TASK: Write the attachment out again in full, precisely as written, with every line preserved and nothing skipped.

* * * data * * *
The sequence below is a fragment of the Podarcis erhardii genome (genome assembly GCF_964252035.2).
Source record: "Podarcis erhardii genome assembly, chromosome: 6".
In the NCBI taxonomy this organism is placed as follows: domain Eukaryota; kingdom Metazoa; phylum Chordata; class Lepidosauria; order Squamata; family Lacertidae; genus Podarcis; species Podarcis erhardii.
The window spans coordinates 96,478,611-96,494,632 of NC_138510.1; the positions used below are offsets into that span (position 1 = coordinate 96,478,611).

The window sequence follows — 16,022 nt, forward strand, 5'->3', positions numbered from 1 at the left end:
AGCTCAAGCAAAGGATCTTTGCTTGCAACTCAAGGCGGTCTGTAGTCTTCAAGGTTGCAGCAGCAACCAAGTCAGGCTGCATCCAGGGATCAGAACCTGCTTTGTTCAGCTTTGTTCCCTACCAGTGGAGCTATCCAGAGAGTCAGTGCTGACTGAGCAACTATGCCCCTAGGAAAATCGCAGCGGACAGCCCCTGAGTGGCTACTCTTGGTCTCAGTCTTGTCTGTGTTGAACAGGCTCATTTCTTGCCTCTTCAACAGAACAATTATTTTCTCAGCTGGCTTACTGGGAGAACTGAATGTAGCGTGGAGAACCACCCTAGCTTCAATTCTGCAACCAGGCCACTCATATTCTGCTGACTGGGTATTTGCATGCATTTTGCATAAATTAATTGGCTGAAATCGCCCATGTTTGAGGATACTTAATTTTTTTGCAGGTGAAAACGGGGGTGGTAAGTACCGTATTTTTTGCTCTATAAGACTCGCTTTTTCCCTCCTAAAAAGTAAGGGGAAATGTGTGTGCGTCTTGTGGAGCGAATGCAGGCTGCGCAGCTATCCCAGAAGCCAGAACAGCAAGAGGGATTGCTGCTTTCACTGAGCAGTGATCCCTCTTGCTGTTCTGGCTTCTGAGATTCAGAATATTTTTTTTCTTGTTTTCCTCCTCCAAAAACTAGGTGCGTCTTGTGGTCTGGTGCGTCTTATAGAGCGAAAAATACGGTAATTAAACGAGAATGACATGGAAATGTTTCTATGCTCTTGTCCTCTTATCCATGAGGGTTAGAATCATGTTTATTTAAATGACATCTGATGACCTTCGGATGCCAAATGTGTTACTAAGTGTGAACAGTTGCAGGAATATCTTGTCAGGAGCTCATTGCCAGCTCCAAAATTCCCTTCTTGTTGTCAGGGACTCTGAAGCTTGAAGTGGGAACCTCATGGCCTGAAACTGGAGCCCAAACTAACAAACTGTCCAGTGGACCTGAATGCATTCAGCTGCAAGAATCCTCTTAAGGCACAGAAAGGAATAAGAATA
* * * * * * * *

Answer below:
The sequence below is a fragment of the Podarcis erhardii genome (genome assembly GCF_964252035.2).
Source record: "Podarcis erhardii genome assembly, chromosome: 6".
In the NCBI taxonomy this organism is placed as follows: domain Eukaryota; kingdom Metazoa; phylum Chordata; class Lepidosauria; order Squamata; family Lacertidae; genus Podarcis; species Podarcis erhardii.
The window spans coordinates 96,478,611-96,494,632 of NC_138510.1; the positions used below are offsets into that span (position 1 = coordinate 96,478,611).

The window sequence follows — 16,022 nt, forward strand, 5'->3', positions numbered from 1 at the left end:
AGCTCAAGCAAAGGATCTTTGCTTGCAACTCAAGGCGGTCTGTAGTCTTCAAGGTTGCAGCAGCAACCAAGTCAGGCTGCATCCAGGGATCAGAACCTGCTTTGTTCAGCTTTGTTCCCTACCAGTGGAGCTATCCAGAGAGTCAGTGCTGACTGAGCAACTATGCCCCTAGGAAAATCGCAGCGGACAGCCCCTGAGTGGCTACTCTTGGTCTCAGTCTTGTCTGTGTTGAACAGGCTCATTTCTTGCCTCTTCAACAGAACAATTATTTTCTCAGCTGGCTTACTGGGAGAACTGAATGTAGCGTGGAGAACCACCCTAGCTTCAATTCTGCAACCAGGCCACTCATATTCTGCTGACTGGGTATTTGCATGCATTTTGCATAAATTAATTGGCTGAAATCGCCCATGTTTGAGGATACTTAATTTTTTTGCAGGTGAAAACGGGGGTGGTAAGTACCGTATTTTTTGCTCTATAAGACTCGCTTTTTCCCTCCTAAAAAGTAAGGGGAAATGTGTGTGCGTCTTGTGGAGCGAATGCAGGCTGCGCAGCTATCCCAGAAGCCAGAACAGCAAGAGGGATTGCTGCTTTCACTGAGCAGTGATCCCTCTTGCTGTTCTGGCTTCTGAGATTCAGAATATTTTTTTTCTTGTTTTCCTCCTCCAAAAACTAGGTGCGTCTTGTGGTCTGGTGCGTCTTATAGAGCGAAAAATACGGTAATTAAACGAGAATGACATGGAAATGTTTCTATGCTCTTGTCCTCTTATCCATGAGGGTTAGAATCATGTTTATTTAAATGACATCTGATGACCTTCGGATGCCAAATGTGTTACTAAGTGTGAACAGTTGCAGGAATATCTTGTCAGGAGCTCATTGCCAGCTCCAAAATTCCCTTCTTGTTGTCAGGGACTCTGAAGCTTGAAGTGGGAACCTCATGGCCTGAAACTGGAGCCCAAACTAACAAACTGTCCAGTGGACCTGAATGCATTCAGCTGCAAGAATCCTCTTAAGGCACAGAAAGGAATAAGAATA